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Posts tagged: volunteers

Community Cooperative Market Provides Alaskans with Fresh, Local Food

A new Co-op Market and Deli, centrally located in a former Fairbanks grocery store, is open for business with support from USDA and the Golden Valley Electric Association. Photos by Jane Gibson, USDA.

A new Co-op Market and Deli, centrally located in a former Fairbanks grocery store, is open for business with support from USDA and the Golden Valley Electric Association. Photos by Jane Gibson, USDA.

Alaska’s first member-owned community grocery store is open for business. The Fairbanks Community Cooperative Market was partially funded by the USDA Rural Economic Development Loans and Grants (REDLG) program.

Making this project possible was the Golden Valley Electric Association (GVEA), a USDA borrower since 1949.  GVEA is the grantee that was awarded a REDLG to fund a revolving loan which was used to help establish the Market. USDA Rural Development Alaska State Director Jim Nordlund traveled to Fairbanks last month to join with community, volunteers and founders in the grand opening of the new Market.   The store has already provided more than 20 new local jobs for residents. Read more »

Bald Eagles Making a Comeback

The banded female “K-02” sits in a tree at Lake Hemet. She was born in captivity at the San Francisco Zoo and hacked at Catalina Islands as part of the bald eagle recovery program. When she left the island, she flew extensively around the pacific states and ultimately landed here at Lake Hemet.

The banded female “K-02” sits in a tree at Lake Hemet. She was born in captivity at the San Francisco Zoo and hacked at Catalina Islands as part of the bald eagle recovery program. When she left the island, she flew extensively around the pacific states and ultimately landed here at Lake Hemet.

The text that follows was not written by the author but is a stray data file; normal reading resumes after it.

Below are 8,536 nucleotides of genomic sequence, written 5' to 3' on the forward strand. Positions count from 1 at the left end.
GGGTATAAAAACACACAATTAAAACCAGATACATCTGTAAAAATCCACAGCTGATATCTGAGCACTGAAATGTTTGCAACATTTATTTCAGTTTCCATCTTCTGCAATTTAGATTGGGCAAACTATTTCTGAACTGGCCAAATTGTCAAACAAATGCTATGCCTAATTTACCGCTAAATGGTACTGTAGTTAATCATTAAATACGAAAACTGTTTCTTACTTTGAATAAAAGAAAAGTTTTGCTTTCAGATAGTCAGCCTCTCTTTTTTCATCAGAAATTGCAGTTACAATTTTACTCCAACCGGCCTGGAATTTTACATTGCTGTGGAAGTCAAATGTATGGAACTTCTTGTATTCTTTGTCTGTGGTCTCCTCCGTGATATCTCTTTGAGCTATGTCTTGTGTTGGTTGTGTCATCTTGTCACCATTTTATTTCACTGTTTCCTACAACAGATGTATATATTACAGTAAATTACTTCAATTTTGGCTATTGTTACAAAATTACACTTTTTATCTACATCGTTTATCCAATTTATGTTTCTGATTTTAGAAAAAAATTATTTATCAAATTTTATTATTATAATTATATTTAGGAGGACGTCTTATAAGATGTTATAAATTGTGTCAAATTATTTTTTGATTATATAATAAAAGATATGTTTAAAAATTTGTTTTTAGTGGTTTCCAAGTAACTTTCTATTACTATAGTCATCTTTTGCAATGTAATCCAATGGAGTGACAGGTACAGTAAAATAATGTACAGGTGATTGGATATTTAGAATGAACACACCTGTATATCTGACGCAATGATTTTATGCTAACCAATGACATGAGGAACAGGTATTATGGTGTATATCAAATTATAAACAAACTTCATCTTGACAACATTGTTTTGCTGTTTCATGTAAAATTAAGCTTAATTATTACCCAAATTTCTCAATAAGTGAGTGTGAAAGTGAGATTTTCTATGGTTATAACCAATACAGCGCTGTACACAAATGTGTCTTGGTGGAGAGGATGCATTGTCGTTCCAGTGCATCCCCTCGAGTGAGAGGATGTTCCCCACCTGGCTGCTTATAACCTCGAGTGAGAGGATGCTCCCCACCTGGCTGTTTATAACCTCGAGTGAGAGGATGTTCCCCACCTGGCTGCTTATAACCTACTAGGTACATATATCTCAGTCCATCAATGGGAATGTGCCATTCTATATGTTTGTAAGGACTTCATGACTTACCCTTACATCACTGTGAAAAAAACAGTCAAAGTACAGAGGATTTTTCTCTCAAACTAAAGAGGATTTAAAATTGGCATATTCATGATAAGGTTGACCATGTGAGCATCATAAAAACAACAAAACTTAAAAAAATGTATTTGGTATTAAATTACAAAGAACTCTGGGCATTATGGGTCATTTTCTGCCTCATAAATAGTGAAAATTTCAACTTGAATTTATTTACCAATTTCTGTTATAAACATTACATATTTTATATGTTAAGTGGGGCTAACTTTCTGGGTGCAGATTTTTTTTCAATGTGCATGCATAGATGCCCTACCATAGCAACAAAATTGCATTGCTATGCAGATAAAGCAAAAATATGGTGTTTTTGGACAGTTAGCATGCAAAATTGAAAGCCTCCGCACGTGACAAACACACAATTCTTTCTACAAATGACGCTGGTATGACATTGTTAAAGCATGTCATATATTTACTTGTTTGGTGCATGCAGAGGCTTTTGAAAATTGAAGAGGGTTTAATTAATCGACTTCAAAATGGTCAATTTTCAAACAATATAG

Listed as an endangered species in 1967 and ultimately de-listed in 2007, the effort to recover the American Bald Eagle (Haliaeetus leucocephalus) on national forests has been a rewarding endeavor for the San Bernardino National Forest.

As the district wildlife biologist for the San Jacinto Ranger District, I’ve been fortunate enough to coordinate with the Lake Hemet Municipal Water District to monitor breeding success and to provide viewing opportunities for the public. Lake Hemet, created in 1891, is now home to a pair of beautiful bald eagles. Read more »

Celebrating the Civilian Conservation Corps

Scouts from Boy Scouts of America Troop 88 dig a hole for a new interpretative sign. (Forest Service photo/Tiffany Holloway)

Scouts from Boy Scouts of America Troop 88 dig a hole for a new interpretative sign. (Forest Service photo/Tiffany Holloway)

On a recent cool, crisp spring morning in the mountains of Virginia, the Boy Scouts of America Troop 88 followed in the footsteps of the first “boys” of the Civilian Conservation Corps, the CCC.

The first CCC camp, Camp Roosevelt, was established April 17, 1933 at the George Washington and Jefferson National Forest. Over time, the forest had 14 camps. Read more »